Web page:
At his alma mater, CSUB, he has served as a board member for its Alumni Association since 2007. He’s a charter board member for the Friends of Mercy Foundation’s Legacy Circle.
Coworkers and friends say he has a kind heart and gets along with everyone he meets. He lives in northwest Bakersfield with wife Kathyrine Balfour, and dogs Chuck and Daisy.
— Jorge Barrientos
Melanie Cruz’s sister’s baby didn’t have much hair. Using a headband, Cruz attached pigtails that made the baby look like she had just enough.
Soon, her cute idea turned into the patented Bebe Doos Perfect Ponies, featured on the Today Show, on TLC’s “19 Kids and Counting” and The Ellen DeGeneres Show. The product is available for purchase in hundreds of stores throughout the world.
Today, the business keeps growing, with Bebe Doos getting licensed through Revlon. The 31-year-old entrepreneur also co-owns a product development firm, Dream Innovators, with her family.
But Cruz says her biggest achievements have been personal. She and her husband raise two daughters — Arabella, 4 and Londyn, 1, who was born with gastroschisis, a birth defect in which an infant’s intestines stick out of the body. Her family lived in the Los Angeles Ronald McDonald House while Londyn underwent surgeries. Full of enthusiasm and positivity, Cruz kept cool throughout the ordeal. Londyn is now a healthy toddler, calling Bakersfield home.
The ordeal made Melanie want to help others, fundraising for several children with the same ailment. Locally, she’s an advocate for animal rights in Kern County, donating to local causes, fostering strays, and bottle feeding baby kittens found in a dumpster.
Bebe Doos talks are continuing with Target and Toys R Us retailers showing interest. More information: bebedoos.com.
— Jorge Barrientos
Daniel H. Chang
Daniel H. Chang has his sight set on giving Bakersfield better vision.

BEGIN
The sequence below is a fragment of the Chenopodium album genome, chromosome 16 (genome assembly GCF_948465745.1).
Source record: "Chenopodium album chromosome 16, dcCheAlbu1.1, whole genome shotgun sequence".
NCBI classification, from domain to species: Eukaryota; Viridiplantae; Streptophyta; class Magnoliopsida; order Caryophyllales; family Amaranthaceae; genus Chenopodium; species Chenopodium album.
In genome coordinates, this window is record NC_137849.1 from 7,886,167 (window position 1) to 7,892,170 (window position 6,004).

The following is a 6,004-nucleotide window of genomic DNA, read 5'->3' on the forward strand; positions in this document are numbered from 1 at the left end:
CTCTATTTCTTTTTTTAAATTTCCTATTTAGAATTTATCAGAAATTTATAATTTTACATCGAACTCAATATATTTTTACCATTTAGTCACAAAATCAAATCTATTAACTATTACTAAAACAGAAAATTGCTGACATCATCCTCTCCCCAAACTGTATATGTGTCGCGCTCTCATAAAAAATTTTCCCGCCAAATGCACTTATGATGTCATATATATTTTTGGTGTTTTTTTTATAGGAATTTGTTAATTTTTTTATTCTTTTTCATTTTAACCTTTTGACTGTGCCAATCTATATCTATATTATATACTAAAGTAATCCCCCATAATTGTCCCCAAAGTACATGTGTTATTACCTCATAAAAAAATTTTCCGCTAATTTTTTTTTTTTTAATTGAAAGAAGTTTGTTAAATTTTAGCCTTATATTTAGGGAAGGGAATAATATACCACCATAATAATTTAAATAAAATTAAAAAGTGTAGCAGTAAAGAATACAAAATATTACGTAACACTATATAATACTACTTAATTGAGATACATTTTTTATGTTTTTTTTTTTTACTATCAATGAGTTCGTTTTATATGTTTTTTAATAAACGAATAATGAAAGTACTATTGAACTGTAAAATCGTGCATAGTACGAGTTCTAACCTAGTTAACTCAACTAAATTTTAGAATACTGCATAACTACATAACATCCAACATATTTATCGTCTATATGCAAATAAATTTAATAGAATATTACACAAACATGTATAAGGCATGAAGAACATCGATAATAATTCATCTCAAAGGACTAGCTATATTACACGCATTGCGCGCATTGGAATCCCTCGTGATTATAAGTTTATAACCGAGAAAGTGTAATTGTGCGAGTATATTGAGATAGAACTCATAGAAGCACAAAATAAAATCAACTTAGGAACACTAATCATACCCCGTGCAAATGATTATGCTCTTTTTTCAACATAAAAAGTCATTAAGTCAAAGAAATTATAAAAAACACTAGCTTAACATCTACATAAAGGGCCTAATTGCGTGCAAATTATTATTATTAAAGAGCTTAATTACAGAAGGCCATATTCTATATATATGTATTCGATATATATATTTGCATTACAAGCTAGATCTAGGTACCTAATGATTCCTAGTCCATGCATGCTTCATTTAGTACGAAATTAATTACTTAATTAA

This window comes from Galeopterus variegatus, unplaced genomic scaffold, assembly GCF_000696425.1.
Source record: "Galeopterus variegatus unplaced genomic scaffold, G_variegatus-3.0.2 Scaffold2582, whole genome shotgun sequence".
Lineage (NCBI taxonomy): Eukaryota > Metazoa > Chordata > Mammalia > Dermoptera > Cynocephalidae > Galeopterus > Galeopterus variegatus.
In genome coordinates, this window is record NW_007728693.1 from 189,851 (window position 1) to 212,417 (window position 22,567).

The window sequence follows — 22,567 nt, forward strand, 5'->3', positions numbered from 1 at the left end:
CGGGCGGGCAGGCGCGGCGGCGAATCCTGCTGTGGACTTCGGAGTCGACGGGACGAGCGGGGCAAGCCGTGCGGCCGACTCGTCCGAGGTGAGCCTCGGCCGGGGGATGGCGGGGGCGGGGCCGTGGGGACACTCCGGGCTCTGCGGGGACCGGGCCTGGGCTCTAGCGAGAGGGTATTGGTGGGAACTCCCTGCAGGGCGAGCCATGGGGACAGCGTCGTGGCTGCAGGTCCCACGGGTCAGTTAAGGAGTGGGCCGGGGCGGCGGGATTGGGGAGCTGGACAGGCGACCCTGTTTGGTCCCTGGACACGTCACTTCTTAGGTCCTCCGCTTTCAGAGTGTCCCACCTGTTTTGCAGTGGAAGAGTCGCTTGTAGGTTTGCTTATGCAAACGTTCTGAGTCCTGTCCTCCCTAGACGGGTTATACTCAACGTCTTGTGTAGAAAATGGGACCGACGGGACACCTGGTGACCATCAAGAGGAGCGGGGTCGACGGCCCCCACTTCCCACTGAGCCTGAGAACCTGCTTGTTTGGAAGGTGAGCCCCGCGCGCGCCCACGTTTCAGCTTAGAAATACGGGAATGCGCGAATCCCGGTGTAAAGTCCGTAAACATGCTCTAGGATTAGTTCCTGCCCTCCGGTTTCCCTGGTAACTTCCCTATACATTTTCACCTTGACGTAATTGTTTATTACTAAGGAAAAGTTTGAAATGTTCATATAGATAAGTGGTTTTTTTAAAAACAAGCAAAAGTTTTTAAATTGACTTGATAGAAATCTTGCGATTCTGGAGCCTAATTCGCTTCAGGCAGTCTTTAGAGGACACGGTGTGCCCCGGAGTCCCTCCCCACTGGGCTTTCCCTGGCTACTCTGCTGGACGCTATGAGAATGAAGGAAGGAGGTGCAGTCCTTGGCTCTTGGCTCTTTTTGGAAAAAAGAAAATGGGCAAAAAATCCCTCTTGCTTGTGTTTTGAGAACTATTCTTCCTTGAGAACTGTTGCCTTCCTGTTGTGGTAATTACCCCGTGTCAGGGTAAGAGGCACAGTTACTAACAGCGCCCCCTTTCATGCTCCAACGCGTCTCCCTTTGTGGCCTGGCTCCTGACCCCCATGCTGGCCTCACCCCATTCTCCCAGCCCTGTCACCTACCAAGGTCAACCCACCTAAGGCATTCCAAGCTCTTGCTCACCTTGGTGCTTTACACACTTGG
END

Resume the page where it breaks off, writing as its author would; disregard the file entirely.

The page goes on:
The board-certified ophthalmologist has helped give patients a better quality of life with better sight through Empire Eye and Laser Center, and the nonprofit, Advanced Center for Eyecare.
Daniel Chang graduated with honors from the California Institute of Technology. He received his medical and ophthalmology training from Duke University and Emory University, where he earned the title of chief resident in ophthalmology. After, he joined a prestigious cornea and refractive surgery fellowship at Minnesota Eye Consultants.
He’s authored numerous articles and publications in his field, performs cutting-edge clinical research (including FDA-clinical investigations), and speaks at seminars in the United States, including for the Kern Leadership Alliance, and across the globe.
He accepted his brother Joe Chang’s invitation to join him in Bakersfield in 2008 at Empire, where the two are now respected leaders in and out of the office.
The cofounders of Advanced Center for Eyecare have helped provide medical and surgical eyecare to local uninsured and underinsured people of Kern County, including hundreds of schoolchildren.
“Bakersfield has been a great place to raise my own family, to grow professionally, and to give back to the community.”
He is a member at The Bridge Bible Church where he volunteers. He lives in Bakersfield with wife Lisa, and daughters Sarah, 6, and Abigail, 3. He turned 40 in May.
— Jorge Barrientos
Andrae Gonzales, 31, could likely have been placed on a local “people to watch” list in middle school.
He was, after all, junior high class president at Compton Junior High and president of his class all four years at East High School. He left Bakersfield to study political science at UC Berkeley, but when he finished, he came back home to give back.